The Duomo -- The area surrounding Florence’s gargantuan cathedral is as central as you can get. The Duomo is halfway between the two monastic churches of Santa Maria Novella and Santa Croce, as well as at the midpoint between the Uffizi Gallery and the Ponte Vecchio to the south and San Marco and the Accademia with Michelangelo’s “David” to the north. The streets south of the Duomo make up a medieval tangle of alleys and tiny squares heading toward Piazza della Signoria. This is one of the oldest parts of town, and the streets still vaguely follow the grid laid down when the city was a Roman colony. The site of the Roman city’s forum is today’s Piazza della Repubblica.

The Duomo neighborhood is, understandably, one of the most hotel-heavy parts of town, offering a range from luxury inns to student dives and everything in between. However, several places around here rest on the laurels of their sublime location; you need to be choosy. The same goes—even more so—for dining in the area.

Piazza della Signoria -- This is the city’s civic heart and perhaps the best base for museum hounds—the Uffizi Gallery, Bargello sculpture collection, and Ponte Vecchio leading toward the Pitti Palace are all nearby. It’s a well-polished part of the tourist zone but still retains the narrow medieval streets where Dante grew up. The few blocks just north of the Ponte Vecchio have reasonable shopping, but unappealing modern buildings were planted here to replace those destroyed during World War II. The entire neighborhood can be stiflingly crowded in summer—Via Por Santa Maria is one to avoid—but in those moments when you catch it empty of tour groups, it remains the romantic heart of pre-Renaissance Florence. As with the Duomo neighborhood, you need to be very choosy when picking a restaurant or even an ice cream around here.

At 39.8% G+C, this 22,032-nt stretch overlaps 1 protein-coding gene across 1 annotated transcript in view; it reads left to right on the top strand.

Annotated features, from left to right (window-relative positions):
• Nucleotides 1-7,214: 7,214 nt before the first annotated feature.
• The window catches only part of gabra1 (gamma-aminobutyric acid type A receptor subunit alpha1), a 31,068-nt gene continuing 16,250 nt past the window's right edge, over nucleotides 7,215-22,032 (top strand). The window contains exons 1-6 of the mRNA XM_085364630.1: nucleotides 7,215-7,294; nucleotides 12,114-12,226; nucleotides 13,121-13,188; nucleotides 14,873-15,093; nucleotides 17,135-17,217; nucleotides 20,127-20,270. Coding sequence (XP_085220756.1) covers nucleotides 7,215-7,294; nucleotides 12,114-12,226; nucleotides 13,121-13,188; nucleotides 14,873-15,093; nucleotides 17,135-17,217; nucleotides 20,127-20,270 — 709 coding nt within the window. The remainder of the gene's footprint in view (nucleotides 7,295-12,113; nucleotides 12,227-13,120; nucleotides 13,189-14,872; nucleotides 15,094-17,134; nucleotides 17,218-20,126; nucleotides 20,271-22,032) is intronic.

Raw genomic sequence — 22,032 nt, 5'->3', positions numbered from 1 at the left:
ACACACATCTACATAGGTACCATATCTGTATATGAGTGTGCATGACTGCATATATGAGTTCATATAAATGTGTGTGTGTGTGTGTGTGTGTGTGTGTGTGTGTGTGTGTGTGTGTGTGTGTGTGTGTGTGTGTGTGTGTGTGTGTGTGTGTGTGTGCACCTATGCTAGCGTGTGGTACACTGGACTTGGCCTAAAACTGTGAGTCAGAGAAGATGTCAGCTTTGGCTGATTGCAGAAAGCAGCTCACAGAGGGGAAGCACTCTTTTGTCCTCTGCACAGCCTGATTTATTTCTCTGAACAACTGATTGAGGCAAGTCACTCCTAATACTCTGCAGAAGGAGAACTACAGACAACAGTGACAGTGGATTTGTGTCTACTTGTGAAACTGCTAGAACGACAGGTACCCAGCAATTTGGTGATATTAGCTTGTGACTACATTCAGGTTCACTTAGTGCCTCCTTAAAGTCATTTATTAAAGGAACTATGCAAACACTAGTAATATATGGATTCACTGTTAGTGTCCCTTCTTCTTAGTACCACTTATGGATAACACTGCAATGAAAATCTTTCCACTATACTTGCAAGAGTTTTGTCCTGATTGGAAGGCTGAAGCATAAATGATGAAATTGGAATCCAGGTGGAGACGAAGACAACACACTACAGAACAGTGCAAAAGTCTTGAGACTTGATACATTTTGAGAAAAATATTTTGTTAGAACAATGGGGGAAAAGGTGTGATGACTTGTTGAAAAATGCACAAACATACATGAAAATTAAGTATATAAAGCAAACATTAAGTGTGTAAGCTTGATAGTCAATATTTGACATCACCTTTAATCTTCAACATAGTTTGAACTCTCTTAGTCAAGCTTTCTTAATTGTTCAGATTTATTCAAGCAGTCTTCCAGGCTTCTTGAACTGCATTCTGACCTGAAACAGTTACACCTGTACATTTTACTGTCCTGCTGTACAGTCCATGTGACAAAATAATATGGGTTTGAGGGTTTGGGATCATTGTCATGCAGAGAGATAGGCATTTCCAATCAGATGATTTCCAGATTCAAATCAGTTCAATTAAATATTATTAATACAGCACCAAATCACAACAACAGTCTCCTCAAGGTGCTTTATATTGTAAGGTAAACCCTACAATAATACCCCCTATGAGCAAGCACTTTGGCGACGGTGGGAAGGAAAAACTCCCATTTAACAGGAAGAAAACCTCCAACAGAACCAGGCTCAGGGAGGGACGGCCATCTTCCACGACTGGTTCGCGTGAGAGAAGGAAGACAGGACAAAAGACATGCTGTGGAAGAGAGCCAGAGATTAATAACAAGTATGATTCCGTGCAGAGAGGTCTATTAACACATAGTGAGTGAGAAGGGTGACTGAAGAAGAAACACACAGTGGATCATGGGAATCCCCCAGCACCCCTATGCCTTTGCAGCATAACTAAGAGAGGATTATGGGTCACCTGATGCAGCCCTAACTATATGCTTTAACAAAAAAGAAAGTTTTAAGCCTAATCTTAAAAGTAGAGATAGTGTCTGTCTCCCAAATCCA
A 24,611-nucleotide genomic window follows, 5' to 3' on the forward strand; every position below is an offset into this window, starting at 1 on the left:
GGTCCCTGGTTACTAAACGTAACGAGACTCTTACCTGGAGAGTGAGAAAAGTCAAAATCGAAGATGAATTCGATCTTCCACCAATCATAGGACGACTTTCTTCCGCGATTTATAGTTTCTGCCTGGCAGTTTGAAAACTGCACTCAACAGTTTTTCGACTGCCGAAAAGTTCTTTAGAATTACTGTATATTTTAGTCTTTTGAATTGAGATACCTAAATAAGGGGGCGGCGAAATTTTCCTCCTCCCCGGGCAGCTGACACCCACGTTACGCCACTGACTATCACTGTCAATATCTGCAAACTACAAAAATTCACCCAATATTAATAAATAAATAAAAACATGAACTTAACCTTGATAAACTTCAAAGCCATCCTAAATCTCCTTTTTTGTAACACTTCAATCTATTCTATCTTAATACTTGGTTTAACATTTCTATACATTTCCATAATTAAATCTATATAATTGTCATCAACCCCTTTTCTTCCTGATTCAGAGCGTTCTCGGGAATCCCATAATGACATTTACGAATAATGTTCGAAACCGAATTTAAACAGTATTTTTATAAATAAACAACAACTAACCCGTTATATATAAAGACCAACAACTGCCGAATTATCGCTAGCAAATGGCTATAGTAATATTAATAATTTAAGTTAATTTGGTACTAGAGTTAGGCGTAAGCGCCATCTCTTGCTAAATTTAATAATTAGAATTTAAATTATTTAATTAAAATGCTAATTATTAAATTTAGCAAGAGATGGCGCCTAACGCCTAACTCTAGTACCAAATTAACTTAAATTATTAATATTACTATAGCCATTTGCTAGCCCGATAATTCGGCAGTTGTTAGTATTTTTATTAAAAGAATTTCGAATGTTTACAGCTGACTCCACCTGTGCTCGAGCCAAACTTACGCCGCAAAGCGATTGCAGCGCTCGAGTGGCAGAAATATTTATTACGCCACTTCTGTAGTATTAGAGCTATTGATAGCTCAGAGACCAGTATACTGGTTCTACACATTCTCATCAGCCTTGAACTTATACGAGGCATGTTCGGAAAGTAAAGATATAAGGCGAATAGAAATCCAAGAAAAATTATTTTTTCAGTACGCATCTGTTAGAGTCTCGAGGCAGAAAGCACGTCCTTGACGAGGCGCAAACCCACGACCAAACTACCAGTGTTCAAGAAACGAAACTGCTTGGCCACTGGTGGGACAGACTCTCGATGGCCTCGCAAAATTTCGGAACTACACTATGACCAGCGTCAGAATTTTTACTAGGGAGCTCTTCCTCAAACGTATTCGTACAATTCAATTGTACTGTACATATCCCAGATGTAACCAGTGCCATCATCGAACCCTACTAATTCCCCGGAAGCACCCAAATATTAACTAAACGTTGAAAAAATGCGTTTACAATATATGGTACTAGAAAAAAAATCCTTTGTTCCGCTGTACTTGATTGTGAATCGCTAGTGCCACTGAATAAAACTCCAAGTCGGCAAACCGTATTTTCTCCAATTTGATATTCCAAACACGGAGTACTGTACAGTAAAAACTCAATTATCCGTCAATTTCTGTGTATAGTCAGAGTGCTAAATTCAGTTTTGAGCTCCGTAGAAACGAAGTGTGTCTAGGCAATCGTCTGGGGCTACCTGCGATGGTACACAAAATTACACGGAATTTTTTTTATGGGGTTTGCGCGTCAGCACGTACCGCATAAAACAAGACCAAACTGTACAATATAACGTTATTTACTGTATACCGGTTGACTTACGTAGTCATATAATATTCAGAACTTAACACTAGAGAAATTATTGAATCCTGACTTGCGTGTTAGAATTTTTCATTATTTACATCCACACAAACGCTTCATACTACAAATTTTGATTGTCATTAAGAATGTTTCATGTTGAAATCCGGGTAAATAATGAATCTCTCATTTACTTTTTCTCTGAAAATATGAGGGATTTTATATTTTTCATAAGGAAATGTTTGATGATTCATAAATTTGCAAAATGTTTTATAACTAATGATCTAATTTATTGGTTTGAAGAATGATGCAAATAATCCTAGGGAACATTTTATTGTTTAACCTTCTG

San Lorenzo & the Mercato Centrale -- This wedge of streets between the train station and the Duomo, centered on the Medici’s old family church of San Lorenzo and its Michelangelo-designed tombs, is market territory. The vast indoor food market is here, and many of the streets are filled daily with stalls hawking leather and other tourist wares. It’s a colorful neighborhood, blessed with a range of budget hotels and affordable restaurants, but not the quietest.

Piazza Santa Trínita -- This piazza sits just north of the river at the south end of Florence’s shopping mecca, Via de’ Tornabuoni, home to Gucci, Armani, and more. It’s a pleasant, well-to-do (but still medieval) neighborhood in which to stay, even if you don’t care about haute couture. If you’re an upscale shopping fiend, there’s no better place to be.

Santa Maria Novella -- This neighborhood, bounding the western edge of the centro storico, has two characters: an unpleasant zone around the train station, and a nicer area south of it between the church of Santa Maria Novella and the river. In general, the train-station area is the least attractive part of town in which to base yourself. The streets are mostly heavily trafficked and noisy, and you’re a little removed from the medieval atmosphere. This area does, however, have more good budget options than any other quarter, especially along Via Faenza and its tributaries. Try to avoid staying on traffic-clogged Via Nazionale.